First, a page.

May 5, 2015

In late September, the team at was faced with an interesting challenge: How to make simple facts about Ebola spread faster than alarmist misinformation?

They had an article explaining how the virus spread but weren’t sure of the best way to promote it on social media. So they mulled the problem over in one of the startup’s kitchens over some string cheese.

Finally, they settled on a simple flowchart with one question and one answer. “Have you touched the vomit, blood, sweat, saliva, urine, or feces of someone who might have Ebola? No. You do not have Ebola.”

The graphic was concise, punchy and answered an urgent question about a major news event. It was shared more than 58,000 times and racked up nearly 9,000 likes.

“What really worked about this graphic was it took all of the reporting that we had done and simplified it,” said Allison Rockey, the engagement editor at

Like Rockey, every engagement editor at each of Vox Media’s brands has developed a slightly different approach to publishing still images and video on social media. Poynter caught up with them to report back on the strategies that drive engagement on various platforms.

1. Follow the 3-second rule

The Ebola image also passes one of the basic litmus tests for visuals at Can the graphic be understood in less than three seconds? If it can, staffers have an inkling that they’re onto something. But if the image takes too long to parse, that might be an indicator that it needs more work.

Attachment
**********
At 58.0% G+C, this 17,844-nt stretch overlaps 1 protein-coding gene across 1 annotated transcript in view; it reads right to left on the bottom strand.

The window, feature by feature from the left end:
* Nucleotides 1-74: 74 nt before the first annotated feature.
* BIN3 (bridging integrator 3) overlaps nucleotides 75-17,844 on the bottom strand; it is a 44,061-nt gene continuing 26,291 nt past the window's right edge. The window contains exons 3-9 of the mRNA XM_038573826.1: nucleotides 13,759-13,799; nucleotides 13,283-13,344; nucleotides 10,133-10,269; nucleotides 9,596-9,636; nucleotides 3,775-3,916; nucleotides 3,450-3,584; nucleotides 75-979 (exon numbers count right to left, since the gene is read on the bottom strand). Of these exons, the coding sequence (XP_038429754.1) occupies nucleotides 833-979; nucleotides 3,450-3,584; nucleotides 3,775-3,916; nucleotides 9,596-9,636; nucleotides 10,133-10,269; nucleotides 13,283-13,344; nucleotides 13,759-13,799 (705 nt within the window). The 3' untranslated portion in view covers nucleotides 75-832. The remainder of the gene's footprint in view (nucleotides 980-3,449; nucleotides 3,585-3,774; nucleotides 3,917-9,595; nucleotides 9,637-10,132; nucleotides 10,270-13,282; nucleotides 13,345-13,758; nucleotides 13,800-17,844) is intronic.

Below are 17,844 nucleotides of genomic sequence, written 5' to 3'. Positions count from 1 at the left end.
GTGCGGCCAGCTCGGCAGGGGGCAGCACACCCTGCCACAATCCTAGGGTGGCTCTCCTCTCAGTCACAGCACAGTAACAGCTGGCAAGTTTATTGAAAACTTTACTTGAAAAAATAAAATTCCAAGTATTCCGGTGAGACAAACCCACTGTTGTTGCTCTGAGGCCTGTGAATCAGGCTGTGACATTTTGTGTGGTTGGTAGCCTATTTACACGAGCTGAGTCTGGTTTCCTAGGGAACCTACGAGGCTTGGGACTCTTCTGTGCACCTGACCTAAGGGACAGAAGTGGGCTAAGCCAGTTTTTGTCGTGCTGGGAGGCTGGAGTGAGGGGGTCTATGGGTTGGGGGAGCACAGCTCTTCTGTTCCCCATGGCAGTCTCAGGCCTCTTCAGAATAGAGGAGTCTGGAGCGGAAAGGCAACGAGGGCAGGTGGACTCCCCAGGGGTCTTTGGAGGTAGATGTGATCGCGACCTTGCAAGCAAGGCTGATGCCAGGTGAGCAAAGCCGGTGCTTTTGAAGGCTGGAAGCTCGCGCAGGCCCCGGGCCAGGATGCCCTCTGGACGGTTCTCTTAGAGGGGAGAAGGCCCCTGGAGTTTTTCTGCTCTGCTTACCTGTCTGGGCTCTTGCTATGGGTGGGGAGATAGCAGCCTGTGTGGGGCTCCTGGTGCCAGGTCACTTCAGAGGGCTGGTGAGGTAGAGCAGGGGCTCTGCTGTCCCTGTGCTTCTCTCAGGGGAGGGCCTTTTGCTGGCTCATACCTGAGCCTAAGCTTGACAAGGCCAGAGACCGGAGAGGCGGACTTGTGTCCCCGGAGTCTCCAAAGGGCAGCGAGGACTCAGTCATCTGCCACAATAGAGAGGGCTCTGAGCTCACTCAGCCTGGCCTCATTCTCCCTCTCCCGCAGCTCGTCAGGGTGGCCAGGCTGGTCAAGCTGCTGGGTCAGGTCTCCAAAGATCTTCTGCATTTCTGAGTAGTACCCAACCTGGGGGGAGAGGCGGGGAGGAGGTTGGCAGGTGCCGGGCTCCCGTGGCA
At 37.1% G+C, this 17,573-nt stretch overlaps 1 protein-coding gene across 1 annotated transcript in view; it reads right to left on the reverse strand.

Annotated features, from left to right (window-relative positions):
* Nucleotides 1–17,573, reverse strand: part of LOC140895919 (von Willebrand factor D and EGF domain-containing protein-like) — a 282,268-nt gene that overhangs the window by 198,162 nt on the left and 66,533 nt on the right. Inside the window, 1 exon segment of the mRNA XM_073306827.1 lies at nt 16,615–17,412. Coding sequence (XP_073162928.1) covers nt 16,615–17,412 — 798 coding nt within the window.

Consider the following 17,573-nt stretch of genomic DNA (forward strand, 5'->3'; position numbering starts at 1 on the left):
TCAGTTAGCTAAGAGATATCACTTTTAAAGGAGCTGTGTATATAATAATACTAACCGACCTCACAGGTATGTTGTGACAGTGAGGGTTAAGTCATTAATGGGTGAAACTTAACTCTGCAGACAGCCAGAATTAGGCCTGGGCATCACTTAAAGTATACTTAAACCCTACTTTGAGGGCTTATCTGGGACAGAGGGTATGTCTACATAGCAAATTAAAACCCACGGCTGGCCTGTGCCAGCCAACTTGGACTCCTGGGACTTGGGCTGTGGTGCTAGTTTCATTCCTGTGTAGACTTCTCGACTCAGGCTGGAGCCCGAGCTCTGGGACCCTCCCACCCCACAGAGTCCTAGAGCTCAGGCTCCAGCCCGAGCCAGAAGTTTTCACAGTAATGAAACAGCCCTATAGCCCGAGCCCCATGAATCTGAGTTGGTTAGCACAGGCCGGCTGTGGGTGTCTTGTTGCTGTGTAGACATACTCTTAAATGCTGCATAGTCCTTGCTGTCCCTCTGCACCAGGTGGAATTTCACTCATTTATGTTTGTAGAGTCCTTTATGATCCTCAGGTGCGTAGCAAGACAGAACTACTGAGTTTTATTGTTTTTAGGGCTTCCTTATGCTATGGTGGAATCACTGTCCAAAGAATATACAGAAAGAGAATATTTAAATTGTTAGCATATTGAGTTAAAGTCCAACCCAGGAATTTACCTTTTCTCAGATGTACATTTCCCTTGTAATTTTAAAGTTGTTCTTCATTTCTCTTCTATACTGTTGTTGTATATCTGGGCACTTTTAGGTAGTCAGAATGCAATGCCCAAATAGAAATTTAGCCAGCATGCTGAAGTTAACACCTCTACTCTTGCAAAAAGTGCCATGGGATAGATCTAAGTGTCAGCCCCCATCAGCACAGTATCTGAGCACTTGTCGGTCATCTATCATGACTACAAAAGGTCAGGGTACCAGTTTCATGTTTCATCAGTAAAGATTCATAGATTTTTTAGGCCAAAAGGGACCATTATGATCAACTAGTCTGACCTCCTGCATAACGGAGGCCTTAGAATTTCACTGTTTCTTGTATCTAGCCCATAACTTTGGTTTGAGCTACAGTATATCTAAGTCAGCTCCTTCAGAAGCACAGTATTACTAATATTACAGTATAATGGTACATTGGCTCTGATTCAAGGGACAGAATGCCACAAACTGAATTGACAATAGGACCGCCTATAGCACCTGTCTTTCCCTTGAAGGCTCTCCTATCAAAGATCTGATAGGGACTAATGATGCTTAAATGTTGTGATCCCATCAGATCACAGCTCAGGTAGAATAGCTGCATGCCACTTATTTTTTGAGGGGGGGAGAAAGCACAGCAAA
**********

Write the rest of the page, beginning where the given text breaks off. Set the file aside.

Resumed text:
2. Don’t be a tease

This emphasis on comprehension fits within’s overall strategy when creating images for social media, too. Instead of plastering Twitter, Facebook and other platforms with images that tease readers, staffers try to provide the audience with everything they need to know in one post, Rockey said. Vox readers are more likely to share these comprehensive posts with their friends because they generally want to be seen as savvy, informed news consumers.

“That’s something that kind of breaks the general convention that shorter is always better on social,” Rockey said. “We find giving people a complete experience on the platform tends to be what’s most successful for us.”

3. Hone your voice

If there’s an total opposite to’s straightforward voice on Twitter, it might be the site’s sister sports brand, SB Nation. Some sample tweets:

This insouciant tone isn’t an accident, said Michael Katz, the engagement editor of SB Nation. The publication has crafted an enthusiastic voice emphasizing the celebration of sports, a message evinced by the content it shares.

A typical SB Nation post is informal, fun and raw. Often times, the publication will share screen shots and Vines taken directly from the highlight reel or slow-motion replay because that unvarnished content is exactly what fans want to see while they’re watching a game. SB Nation audience members have precious moments during commercial breaks or between huddles, so they want to know exactly what they’re getting into before they tap a link.